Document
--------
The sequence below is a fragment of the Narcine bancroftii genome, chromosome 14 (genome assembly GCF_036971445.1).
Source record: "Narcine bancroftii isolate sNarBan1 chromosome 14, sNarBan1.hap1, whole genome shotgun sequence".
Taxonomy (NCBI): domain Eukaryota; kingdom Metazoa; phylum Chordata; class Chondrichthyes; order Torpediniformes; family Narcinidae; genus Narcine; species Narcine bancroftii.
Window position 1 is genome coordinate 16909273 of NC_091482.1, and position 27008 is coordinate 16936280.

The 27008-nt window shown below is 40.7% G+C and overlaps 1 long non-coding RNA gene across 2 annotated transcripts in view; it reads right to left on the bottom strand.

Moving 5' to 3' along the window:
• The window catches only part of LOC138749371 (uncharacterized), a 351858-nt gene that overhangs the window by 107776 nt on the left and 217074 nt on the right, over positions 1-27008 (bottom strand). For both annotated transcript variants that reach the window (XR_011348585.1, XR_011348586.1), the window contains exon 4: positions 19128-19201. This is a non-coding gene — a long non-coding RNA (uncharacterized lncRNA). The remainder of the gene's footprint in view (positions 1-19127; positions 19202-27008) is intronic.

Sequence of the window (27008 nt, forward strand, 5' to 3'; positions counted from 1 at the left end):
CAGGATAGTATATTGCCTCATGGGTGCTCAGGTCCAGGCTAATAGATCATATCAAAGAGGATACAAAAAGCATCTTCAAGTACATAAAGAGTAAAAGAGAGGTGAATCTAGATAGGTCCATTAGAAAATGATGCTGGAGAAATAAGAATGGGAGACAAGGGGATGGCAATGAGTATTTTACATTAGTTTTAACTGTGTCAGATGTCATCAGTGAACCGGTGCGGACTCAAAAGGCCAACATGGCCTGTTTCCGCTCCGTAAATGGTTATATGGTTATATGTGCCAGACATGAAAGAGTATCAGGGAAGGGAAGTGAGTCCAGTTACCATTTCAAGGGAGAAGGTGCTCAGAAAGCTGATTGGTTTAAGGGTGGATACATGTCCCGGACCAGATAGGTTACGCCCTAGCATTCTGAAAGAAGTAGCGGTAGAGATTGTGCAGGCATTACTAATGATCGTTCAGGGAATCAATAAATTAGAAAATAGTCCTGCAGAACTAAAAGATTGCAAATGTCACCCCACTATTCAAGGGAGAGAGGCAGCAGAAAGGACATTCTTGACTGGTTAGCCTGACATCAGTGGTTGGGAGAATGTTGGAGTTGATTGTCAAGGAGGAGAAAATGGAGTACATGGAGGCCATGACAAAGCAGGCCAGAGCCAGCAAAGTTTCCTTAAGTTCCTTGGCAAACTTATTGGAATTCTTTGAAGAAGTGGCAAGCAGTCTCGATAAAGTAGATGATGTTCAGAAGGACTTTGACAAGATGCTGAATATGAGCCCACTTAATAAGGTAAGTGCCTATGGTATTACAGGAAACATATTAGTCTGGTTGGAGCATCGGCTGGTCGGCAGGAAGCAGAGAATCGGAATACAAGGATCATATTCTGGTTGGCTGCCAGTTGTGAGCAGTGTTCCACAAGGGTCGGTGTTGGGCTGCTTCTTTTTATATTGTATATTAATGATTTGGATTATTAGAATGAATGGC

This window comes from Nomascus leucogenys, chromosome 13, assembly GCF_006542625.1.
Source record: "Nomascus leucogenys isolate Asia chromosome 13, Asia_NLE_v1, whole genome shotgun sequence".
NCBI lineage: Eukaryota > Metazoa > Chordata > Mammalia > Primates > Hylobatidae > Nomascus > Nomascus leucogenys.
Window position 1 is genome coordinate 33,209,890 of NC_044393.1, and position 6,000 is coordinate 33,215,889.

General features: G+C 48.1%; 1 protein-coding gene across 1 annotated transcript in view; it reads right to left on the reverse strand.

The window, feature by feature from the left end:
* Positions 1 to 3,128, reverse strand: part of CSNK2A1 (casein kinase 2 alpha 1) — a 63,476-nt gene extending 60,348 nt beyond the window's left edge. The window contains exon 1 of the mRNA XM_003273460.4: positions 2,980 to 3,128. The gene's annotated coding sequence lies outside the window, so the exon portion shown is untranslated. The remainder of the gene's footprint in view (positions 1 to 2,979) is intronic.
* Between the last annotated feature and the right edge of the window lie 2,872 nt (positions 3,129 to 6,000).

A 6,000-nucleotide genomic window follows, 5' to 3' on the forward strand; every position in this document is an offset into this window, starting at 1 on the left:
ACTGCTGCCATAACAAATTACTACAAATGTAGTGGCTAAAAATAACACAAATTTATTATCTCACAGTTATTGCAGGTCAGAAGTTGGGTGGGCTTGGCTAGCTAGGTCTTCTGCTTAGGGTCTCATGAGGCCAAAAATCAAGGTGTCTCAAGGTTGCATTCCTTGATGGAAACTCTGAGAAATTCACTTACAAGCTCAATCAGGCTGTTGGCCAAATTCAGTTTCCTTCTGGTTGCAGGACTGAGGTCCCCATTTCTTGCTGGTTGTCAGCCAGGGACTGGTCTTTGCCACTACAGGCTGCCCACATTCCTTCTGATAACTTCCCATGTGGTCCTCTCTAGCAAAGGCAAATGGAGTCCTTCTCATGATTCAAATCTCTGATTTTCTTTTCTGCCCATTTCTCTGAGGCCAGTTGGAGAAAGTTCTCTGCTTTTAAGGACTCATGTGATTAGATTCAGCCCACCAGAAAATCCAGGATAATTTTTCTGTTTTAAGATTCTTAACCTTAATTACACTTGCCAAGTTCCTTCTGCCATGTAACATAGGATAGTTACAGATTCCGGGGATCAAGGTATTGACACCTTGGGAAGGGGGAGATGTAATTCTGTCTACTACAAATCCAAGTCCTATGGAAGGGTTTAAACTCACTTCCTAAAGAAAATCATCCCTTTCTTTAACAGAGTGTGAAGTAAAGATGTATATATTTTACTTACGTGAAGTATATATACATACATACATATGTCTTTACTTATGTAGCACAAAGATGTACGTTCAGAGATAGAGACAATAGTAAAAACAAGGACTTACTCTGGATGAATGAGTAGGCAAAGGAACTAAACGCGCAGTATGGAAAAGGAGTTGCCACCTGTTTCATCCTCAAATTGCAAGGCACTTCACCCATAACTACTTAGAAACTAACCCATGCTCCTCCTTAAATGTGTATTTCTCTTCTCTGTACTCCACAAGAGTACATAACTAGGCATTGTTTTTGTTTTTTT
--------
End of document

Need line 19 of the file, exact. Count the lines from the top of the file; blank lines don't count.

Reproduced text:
ACTGCTGCCATAACAAATTACTACAAATGTAGTGGCTAAAAATAACACAAATTTATTATCTCACAGTTATTGCAGGTCAGAAGTTGGGTGGGCTTGGCTAGCTAGGTCTTCTGCTTAGGGTCTCATGAGGCCAAAAATCAAGGTGTCTCAAGGTTGCATTCCTTGATGGAAACTCTGAGAAATTCACTTACAAGCTCAATCAGGCTGTTGGCCAAATTCAGTTTCCTTCTGGTTGCAGGACTGAGGTCCCCATTTCTTGCTGGTTGTCAGCCAGGGACTGGTCTTTGCCACTACAGGCTGCCCACATTCCTTCTGATAACTTCCCATGTGGTCCTCTCTAGCAAAGGCAAATGGAGTCCTTCTCATGATTCAAATCTCTGATTTTCTTTTCTGCCCATTTCTCTGAGGCCAGTTGGAGAAAGTTCTCTGCTTTTAAGGACTCATGTGATTAGATTCAGCCCACCAGAAAATCCAGGATAATTTTTCTGTTTTAAGATTCTTAACCTTAATTACACTTGCCAAGTTCCTTCTGCCATGTAACATAGGATAGTTACAGATTCCGGGGATCAAGGTATTGACACCTTGGGAAGGGGGAGATGTAATTCTGTCTACTACAAATCCAAGTCCTATGGAAGGGTTTAAACTCACTTCCTAAAGAAAATCATCCCTTTCTTTAACAGAGTGTGAAGTAAAGATGTATATATTTTACTTACGTGAAGTATATATACATACATACATATGTCTTTACTTATGTAGCACAAAGATGTACGTTCAGAGATAGAGACAATAGTAAAAACAAGGACTTACTCTGGATGAATGAGTAGGCAAAGGAACTAAACGCGCAGTATGGAAAAGGAGTTGCCACCTGTTTCATCCTCAAATTGCAAGGCACTTCACCCATAACTACTTAGAAACTAACCCATGCTCCTCCTTAAATGTGTATTTCTCTTCTCTGTACTCCACAAGAGTACATAACTAGGCATTGTTTTTGTTTTTTT